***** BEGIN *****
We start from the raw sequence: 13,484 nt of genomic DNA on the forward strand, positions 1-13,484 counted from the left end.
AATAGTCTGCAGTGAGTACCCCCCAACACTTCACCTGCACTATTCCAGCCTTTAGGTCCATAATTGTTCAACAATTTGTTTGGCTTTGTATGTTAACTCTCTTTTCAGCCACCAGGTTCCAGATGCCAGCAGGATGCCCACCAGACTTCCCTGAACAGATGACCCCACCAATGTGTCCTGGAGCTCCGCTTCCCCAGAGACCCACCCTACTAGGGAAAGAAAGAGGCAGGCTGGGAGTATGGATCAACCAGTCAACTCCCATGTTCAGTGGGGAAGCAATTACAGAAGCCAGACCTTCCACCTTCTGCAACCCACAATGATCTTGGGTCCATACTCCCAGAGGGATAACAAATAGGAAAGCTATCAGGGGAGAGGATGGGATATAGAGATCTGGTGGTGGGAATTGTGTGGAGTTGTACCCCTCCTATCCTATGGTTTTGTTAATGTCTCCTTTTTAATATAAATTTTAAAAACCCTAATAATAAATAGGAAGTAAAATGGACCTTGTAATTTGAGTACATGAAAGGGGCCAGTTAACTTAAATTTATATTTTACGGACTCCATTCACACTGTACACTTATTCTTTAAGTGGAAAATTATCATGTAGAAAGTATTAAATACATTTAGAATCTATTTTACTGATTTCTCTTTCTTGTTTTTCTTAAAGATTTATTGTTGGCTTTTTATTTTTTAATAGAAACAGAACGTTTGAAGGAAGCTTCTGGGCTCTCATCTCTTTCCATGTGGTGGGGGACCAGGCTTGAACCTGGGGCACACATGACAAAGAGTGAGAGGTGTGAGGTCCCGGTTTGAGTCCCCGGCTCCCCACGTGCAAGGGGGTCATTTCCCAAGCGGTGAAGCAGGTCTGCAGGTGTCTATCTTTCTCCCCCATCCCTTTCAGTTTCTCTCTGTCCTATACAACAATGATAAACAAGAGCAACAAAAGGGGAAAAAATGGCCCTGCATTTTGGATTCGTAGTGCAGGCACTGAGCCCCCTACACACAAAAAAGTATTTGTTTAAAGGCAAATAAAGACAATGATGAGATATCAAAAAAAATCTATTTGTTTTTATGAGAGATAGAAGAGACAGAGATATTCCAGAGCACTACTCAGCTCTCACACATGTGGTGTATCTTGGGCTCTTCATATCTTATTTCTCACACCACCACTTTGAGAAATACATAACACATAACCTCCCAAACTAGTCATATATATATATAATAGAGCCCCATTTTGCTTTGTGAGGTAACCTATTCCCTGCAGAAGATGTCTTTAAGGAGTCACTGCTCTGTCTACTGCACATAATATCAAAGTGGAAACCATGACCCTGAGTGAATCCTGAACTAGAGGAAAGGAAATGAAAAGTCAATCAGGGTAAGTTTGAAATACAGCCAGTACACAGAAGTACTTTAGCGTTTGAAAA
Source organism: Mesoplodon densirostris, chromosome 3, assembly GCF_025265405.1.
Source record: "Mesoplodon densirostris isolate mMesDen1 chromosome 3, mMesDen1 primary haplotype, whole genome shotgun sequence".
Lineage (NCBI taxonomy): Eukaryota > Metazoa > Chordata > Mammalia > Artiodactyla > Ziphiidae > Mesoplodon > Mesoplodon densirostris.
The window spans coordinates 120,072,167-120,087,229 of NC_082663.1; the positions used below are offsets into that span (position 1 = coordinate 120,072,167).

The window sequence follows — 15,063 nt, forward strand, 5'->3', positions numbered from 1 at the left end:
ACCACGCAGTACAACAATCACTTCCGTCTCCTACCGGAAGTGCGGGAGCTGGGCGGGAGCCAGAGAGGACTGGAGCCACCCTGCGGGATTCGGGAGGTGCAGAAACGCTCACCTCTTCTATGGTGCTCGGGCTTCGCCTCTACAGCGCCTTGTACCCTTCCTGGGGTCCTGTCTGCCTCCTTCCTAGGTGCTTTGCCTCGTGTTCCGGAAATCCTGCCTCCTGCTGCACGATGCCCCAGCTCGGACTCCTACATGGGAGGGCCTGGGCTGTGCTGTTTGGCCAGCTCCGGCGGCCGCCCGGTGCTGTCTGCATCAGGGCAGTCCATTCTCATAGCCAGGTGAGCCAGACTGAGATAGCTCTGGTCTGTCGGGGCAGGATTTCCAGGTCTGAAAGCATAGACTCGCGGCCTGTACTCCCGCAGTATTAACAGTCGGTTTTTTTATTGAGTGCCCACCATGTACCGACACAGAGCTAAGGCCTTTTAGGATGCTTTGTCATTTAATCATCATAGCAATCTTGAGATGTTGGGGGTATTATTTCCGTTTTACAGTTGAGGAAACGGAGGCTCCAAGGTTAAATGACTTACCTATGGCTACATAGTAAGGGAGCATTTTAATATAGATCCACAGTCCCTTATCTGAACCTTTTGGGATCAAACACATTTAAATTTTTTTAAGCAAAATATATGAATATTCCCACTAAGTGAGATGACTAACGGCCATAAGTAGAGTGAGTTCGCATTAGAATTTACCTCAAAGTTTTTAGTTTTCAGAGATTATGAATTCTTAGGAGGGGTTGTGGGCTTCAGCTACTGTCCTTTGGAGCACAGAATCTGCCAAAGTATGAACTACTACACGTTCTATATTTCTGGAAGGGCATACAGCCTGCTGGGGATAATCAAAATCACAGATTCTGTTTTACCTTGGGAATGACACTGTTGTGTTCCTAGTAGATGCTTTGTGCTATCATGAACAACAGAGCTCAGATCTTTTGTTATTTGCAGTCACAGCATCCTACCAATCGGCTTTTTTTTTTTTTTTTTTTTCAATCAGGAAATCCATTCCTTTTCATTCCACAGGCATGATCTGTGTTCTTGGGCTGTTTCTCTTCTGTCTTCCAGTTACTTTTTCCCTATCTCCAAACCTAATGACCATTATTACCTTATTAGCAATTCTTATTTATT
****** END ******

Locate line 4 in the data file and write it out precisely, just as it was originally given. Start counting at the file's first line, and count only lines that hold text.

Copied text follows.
Source record: "Mesoplodon densirostris isolate mMesDen1 chromosome 3, mMesDen1 primary haplotype, whole genome shotgun sequence".